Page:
Read the WSJ article.

Hope springs a trap

An absence of optimism plays a large role in keeping people trapped in poverty.

Read the WSJ article. (Thanks, Sarah)

The Flight From Conversation

We live in a technological universe in which we are always communicating. And yet we have sacrificed conversation for mere connection. We’ve become accustomed to a new way of being “alone together.”

Read the full NYT article. (Thanks, Neil)

Monday, May 28, 2012

Obama’s Barnard commencement speech

"President Obama delivered a commencement speech on Monday at Barnard College, a woman’s college in New York affiliated with Columbia University, where he attended and earned a bachelor’s degree after transferring from Occidental College. Obama’s sister, Maya Soetoro-Ng, is an alumna of Barnard."

He is a phenomenal speaker. Check out the Washington Post article with the text of the speech. (Thanks, Jules)

Axis of Awesome

(Thanks, Jamie)

Sunday, May 27, 2012

The rise - and fall - of Zoe Cruz

It's from 2008: the story of Zoe's career at Morgan Stanley, and her almost-CEO title. Read the New York Magazine article.

It's long, but worth it. The power struggle on page 5 is fascinating.

(Thanks, Joyce)

Leeds on Finance... on Facebook

"Americans, on average, now spend 20 percent of their online time on FB."

Impressive. Read the Leeds on Finance post.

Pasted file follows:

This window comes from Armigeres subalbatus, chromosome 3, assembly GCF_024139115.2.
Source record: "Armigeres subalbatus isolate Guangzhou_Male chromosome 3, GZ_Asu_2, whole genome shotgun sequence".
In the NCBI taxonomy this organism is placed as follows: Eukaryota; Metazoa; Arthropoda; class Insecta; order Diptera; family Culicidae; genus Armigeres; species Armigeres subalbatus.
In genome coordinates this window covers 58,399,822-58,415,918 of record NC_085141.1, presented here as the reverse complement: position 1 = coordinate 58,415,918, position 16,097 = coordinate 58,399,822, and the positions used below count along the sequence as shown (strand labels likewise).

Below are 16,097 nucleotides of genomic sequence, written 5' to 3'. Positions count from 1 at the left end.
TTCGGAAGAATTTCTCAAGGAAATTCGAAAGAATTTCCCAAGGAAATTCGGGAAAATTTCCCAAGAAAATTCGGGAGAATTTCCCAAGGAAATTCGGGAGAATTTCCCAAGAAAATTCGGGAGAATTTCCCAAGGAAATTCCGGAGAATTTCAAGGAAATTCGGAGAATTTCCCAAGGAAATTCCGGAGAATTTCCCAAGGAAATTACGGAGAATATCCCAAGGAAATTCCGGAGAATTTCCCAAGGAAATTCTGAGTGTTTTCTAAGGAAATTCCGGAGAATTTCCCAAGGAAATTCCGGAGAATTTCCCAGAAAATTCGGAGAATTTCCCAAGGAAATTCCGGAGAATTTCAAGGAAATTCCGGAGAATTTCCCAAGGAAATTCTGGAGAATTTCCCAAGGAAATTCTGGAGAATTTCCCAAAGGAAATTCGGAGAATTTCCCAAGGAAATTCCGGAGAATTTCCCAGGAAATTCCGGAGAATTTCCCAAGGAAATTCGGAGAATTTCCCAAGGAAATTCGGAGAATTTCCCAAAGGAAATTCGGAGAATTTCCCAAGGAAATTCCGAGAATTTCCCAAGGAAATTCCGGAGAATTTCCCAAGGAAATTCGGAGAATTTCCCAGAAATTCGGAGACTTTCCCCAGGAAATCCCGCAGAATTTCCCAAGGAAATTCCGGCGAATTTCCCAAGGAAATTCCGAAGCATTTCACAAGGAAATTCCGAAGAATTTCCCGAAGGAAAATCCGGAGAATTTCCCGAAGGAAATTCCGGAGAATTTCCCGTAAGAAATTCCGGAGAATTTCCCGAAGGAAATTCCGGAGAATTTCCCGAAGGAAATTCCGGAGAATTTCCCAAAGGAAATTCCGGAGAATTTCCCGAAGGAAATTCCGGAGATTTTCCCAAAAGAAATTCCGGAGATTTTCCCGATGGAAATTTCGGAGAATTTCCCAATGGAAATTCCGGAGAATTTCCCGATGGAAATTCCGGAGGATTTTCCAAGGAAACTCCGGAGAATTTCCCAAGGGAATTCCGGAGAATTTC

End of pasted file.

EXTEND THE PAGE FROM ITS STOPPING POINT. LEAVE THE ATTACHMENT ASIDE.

The Service Patch

As college graduates consider their career prospects, they should think about how to be as much as they think about what to be.

This is all over my inbox / newsfeed! Check out David Brooks article if you haven't seen it already. (Thanks, Griffin!)

Segmentation for Innovation: Understanding the Financial Service Needs of the Poor in Mexico

This is a fantastic infographic to understand why low-income populations need credit products. Check out the CGAP blog for the post behind the image.

Hospitals prepare for a plus-size future

Hospitals, clinics making changes to accommodate heavier patients, reduce the risk of injury to staff.

Stretchers that can transport 500-pound patients. Wheelchairs designed for people who weigh 700 pounds. Toilets made to support half a ton. Read more in the Houston Chronicle. (Thanks, Alessia)

More American Workers Outsourcing Own Jobs Overseas

A Generation Hobbled by the Soaring Cost of College